Thankfully, Pantera has stopped attempting to outdo each successive album in terms of start-to-finish intensity, but that doesn't mean they don't try in spots. The Great Southern Trendkill is burdened with passages in which Phil Anselmo's vocals cross the line into histrionics, making the band's trademark intensity sound dull, forced, and theatrical rather than sincere. The lyrics, which reached their apex with Vulgar Display of Power's focus on personal politics and integrity, have degenerated into half-baked rants against drugs and pop-culture media. But Trendkill is partially redeemed by trading Pantera's usual pound-then-pound-harder approach to albums for a greater variety of tempos and moods. Dimebag Darrell, while mostly sticking to his familiar riffing style, does coax some intriguing, unexpected sounds from his instrument. Ultimately, though, the ballads and slower tracks ("10's," "Suicide Note, Pt. 1," and "Floods") provide the album's most chilling, memorable moments, and rank with their best material. Longtime Pantera fans will find plenty to enjoy here, and the band's expanding range bodes well, but overall, Trendkill is an inconsistent outing.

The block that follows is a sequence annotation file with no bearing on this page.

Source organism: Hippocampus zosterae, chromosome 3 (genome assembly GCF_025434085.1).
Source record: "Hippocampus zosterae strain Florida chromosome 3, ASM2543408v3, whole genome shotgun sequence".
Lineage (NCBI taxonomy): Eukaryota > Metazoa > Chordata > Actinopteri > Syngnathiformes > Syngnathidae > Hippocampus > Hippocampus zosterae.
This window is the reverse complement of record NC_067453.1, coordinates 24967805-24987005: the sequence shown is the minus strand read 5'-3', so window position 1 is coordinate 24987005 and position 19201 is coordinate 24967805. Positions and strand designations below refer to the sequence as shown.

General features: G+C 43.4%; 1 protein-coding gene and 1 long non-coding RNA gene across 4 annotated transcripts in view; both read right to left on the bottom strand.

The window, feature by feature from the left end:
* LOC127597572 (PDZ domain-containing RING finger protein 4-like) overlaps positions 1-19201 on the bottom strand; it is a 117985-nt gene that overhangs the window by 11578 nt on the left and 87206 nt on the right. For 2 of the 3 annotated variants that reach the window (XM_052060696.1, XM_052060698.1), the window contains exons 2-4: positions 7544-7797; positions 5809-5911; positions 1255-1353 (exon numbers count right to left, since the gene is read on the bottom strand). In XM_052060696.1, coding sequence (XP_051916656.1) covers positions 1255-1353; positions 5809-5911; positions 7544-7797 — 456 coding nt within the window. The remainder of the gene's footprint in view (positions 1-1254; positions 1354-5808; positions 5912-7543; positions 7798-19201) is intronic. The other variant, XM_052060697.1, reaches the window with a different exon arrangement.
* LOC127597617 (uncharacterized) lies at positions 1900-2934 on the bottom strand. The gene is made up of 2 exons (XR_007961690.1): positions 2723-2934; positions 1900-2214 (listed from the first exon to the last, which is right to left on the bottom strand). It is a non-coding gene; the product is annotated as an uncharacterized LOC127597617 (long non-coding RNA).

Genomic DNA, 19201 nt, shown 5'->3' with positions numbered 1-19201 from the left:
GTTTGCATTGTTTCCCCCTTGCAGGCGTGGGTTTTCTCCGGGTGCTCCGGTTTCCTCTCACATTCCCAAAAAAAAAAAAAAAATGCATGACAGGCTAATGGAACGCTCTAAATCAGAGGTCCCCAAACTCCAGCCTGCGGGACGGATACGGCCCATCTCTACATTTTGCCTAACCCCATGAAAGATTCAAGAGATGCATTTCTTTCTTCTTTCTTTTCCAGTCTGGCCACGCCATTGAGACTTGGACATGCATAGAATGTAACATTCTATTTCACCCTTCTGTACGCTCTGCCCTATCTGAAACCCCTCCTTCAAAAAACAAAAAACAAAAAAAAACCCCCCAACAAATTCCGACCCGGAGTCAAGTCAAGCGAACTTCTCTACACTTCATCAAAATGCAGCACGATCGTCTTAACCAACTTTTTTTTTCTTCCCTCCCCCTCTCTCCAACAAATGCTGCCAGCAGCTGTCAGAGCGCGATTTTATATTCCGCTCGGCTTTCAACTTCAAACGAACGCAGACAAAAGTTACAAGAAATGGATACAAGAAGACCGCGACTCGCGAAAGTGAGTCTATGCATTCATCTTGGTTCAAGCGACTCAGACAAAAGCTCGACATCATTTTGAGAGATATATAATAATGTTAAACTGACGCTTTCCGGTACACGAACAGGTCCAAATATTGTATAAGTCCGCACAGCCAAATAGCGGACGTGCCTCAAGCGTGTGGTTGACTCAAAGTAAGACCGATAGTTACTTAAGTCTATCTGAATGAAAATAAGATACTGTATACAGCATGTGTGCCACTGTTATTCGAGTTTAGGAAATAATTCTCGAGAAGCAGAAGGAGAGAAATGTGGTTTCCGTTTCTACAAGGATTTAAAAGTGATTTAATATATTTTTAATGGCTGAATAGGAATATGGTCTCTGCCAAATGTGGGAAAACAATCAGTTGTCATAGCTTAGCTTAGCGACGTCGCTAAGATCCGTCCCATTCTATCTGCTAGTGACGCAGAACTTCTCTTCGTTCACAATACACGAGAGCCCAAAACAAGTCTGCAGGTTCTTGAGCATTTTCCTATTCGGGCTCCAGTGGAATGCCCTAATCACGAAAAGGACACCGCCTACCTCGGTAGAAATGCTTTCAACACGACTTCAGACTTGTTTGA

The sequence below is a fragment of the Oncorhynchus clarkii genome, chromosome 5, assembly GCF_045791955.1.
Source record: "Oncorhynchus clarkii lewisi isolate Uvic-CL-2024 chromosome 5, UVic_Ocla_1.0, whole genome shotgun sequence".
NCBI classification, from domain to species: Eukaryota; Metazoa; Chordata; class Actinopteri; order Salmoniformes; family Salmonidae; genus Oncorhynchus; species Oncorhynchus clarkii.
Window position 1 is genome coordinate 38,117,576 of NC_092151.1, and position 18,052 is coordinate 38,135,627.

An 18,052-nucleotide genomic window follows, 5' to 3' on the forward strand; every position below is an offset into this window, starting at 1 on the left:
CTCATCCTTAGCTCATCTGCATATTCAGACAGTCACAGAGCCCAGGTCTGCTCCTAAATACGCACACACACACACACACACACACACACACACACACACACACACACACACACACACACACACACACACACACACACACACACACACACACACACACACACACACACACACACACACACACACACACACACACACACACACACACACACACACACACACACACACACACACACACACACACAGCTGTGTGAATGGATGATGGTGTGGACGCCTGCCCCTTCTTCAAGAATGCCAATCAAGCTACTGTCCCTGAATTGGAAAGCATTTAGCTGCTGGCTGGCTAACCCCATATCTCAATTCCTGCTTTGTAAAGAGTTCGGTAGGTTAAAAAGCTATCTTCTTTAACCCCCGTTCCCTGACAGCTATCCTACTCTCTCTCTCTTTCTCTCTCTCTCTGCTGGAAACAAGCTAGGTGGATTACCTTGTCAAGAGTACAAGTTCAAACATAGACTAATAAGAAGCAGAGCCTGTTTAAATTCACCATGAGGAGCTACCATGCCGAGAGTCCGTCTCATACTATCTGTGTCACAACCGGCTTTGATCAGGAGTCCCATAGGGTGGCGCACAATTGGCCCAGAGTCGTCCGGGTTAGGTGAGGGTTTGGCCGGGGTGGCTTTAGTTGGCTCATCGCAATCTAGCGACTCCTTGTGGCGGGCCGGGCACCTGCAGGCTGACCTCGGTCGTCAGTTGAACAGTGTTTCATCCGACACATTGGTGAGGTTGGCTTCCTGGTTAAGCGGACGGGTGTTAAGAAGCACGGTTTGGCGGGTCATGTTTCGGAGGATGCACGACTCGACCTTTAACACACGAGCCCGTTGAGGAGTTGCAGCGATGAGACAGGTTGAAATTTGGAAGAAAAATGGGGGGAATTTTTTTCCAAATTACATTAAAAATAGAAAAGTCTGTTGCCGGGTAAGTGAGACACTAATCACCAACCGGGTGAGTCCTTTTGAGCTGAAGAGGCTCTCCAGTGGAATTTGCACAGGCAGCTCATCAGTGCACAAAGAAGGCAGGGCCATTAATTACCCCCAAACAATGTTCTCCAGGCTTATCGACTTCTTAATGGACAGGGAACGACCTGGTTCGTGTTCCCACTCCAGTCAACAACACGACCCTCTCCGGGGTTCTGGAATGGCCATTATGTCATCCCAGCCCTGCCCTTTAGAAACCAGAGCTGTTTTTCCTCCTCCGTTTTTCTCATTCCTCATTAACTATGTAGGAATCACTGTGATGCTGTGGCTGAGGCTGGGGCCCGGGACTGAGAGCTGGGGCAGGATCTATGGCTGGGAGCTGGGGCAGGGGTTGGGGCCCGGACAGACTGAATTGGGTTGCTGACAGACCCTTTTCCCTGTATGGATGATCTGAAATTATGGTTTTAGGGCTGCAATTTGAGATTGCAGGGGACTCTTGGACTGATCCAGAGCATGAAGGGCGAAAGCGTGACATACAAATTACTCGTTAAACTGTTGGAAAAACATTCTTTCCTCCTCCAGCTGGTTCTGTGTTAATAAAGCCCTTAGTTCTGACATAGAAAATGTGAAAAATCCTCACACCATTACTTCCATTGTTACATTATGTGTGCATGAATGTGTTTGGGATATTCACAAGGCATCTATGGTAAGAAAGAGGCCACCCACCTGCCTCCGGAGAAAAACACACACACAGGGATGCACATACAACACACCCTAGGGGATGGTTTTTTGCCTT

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AllMusic Review by Steve Huey